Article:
Dr. Gwo-Jen Hwang is currently a Chair
Professor at the National Taiwan University of Science and Technology.
Dr Hwang serves as an editorial board member and a reviewer for more
than 30 academic journals of educational technology and e-learning. He
is currently the Editor-in-Chief of Australasian Journal of Educational
Technology (SSCI), Computers & Education: Artificial Intelligence,
International Journal of Mobile Learning and Organisation (Scopus, Q1),
and Journal of Computers in Education (Scopus, ESCI) as well as
Associate Editor of IEEE Transactions on Education (SCI). He has also
been the principal investigator of more than 100 research projects
funded by Ministry of Science and Technology as well as Ministry of
Education in Taiwan. His research interests include mobile and
ubiquitous learning, flipped learning, digital game-based learning, and
artificial intelligence in education.
Dr. Hwang has published more than 750 academic papers, including more than 350 journal papers and 350 conference papers. Among those publications, more than 250 papers are published in SSCI journals. Owing to the reputation in academic research and innovative inventions in e-learning, he received the annual most Outstanding Researcher Award from the Ministry of Science and technology of Taiwan in the years of 2007, 2010 and 2013 as well as the Excellent Teacher Award from the Ministry of Education of Taiwan in 2019. Moreover, in 2016, he was announced by Times Higher Education as being the most prolific and cited researcher in the world in the field of social sciences (https://www.timeshighereducation.com/news/ten-most-prolific-and-most-cited-researchers).
Abstract: The advancement of computing and communication technologies has significantly changed the conception of teaching and learning in the past decades. Such a paradigm shift has attracted the attention of researchers from both the fields of computer science and education technology, who have tried to conduct various experimental e-learning studies to improve students’ learning performances. However, it is found that finding a valuable and innovative research topic is a challenging task for most researchers. Many papers submitted to well recognized journals are rejected owing to the lack of innovations in the studies. In this talk, Prof. Hwang is going to present the strategies for finding innovative e-learning research topics as well as the criteria of publishing a quality paper. In addition, several authentic examples will be given to demonstrate how the value of an e-learning study can be promoted.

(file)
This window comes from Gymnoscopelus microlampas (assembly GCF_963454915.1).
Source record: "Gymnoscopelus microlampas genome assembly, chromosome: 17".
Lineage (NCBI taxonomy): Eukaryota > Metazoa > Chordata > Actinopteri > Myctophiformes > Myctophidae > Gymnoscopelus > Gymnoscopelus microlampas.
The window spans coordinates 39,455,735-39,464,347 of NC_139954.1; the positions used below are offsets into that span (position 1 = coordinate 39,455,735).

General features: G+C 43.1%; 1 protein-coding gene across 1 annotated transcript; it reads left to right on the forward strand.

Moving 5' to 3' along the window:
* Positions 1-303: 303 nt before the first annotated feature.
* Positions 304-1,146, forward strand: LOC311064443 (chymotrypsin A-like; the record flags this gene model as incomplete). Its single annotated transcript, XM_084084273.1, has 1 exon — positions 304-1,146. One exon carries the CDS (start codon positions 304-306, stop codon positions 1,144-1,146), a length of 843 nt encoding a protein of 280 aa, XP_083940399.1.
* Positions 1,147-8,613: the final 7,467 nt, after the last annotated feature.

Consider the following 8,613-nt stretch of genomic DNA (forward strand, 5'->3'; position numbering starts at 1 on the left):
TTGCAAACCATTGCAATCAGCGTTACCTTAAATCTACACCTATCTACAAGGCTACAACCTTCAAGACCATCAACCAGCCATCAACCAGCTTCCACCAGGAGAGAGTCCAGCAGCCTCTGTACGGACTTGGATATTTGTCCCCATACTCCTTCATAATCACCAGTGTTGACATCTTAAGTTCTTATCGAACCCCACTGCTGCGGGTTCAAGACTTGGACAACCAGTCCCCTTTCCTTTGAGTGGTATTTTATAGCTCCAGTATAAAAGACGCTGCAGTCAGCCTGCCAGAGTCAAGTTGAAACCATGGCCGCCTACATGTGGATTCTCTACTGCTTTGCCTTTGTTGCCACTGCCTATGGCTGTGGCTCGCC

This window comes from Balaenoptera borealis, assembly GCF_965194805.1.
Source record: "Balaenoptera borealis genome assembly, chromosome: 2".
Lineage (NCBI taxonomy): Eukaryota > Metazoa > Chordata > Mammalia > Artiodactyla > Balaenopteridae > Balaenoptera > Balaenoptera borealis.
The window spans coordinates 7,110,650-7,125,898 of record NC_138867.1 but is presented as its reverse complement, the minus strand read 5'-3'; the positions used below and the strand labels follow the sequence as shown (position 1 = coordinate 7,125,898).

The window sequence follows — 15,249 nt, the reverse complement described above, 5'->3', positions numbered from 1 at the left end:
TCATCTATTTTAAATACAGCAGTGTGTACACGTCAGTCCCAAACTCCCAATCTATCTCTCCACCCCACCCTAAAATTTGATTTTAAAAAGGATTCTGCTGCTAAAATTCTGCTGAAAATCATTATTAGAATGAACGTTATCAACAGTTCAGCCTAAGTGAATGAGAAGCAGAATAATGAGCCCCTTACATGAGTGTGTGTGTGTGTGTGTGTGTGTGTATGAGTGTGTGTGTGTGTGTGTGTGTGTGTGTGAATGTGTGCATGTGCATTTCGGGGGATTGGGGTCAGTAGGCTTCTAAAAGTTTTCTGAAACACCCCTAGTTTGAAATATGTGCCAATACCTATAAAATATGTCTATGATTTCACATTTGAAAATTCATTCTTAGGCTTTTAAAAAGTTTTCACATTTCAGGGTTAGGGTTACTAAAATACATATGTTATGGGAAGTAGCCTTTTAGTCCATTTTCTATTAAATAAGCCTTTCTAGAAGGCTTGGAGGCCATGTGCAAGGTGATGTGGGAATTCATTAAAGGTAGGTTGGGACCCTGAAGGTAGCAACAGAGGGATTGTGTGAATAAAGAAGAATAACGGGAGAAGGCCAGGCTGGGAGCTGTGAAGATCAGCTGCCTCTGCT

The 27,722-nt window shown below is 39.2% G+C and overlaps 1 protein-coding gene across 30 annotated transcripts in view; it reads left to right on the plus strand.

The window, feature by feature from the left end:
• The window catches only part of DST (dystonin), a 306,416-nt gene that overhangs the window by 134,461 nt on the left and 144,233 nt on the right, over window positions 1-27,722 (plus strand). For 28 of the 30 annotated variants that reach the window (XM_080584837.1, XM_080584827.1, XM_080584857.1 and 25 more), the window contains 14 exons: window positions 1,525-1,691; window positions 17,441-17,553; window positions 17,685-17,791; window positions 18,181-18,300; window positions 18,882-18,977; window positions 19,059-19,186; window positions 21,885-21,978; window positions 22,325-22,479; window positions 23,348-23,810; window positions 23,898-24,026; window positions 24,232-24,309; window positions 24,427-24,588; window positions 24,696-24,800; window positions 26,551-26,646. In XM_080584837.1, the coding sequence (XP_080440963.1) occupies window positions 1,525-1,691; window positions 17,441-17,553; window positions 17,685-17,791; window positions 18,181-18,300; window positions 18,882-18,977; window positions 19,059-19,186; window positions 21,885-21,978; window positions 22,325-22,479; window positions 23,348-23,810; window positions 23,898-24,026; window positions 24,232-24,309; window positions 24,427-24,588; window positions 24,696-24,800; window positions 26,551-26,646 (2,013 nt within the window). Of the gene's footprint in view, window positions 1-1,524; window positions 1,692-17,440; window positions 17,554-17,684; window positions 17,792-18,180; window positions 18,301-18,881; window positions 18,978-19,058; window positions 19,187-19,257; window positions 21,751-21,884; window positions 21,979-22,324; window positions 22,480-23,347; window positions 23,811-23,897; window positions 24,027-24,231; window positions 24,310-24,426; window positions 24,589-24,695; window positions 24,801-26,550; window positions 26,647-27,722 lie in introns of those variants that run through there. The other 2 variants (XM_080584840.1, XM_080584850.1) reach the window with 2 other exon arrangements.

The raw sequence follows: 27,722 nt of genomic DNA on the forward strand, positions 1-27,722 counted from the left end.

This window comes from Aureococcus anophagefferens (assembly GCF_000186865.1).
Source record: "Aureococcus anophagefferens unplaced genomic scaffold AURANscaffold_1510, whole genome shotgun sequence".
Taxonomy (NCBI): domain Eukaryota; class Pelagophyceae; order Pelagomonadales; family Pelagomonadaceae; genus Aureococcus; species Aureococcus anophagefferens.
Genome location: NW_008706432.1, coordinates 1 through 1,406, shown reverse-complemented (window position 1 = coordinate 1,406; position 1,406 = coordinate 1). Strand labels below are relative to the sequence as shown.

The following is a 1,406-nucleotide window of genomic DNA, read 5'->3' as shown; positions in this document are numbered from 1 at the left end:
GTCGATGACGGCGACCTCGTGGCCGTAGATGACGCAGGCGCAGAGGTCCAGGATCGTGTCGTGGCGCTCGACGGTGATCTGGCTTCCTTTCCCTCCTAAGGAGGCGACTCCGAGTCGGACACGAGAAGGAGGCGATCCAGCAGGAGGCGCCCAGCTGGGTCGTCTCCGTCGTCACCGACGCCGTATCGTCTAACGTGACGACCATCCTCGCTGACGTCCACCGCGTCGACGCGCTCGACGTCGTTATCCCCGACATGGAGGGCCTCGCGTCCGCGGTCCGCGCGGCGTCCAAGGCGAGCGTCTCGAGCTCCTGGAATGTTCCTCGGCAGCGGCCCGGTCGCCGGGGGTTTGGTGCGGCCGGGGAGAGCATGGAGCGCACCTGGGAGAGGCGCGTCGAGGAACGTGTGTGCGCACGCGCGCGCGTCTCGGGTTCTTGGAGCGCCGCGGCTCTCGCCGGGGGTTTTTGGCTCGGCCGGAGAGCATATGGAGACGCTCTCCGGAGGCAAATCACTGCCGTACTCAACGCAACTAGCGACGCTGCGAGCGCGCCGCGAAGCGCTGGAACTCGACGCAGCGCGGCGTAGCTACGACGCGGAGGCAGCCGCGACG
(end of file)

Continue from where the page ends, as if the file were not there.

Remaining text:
Dr. Denis Gillet leads the Interaction Systems Group at the Swiss Federal Institute of Technology in Lausanne (EPFL), where he is also a board member of the Center for Learning Sciences and affiliated with the Center for Intelligent Systems. He served as an associate editor of the IEEE Transactions on Learning Technologies and is a member of the IEEE Education Society Standards Committee. Dr. Gillet is the technical coordinator of a series of European initiatives in technology enhanced learning, such as Go-Lab, a multi-million euro innovation action for STEM education with online labs. He is also collaborating with UNCTAD and non-governmental organizations for supporting digital capacity building and tackling the SDGs in developing countries, especially in West Africa and the MENA region. He is currently leading the Swiss Digital Skills Academy, a national initiative for promotion open educational resources and platforms. Dr. Gillet is the co-founder and the President of the Swiss EdTech Collider, an incubator for startups and nonprofit enterprises in digital education. He is also to co-founder and the President of the Graasp.org Association promoting digital education and open science solutions for social impact.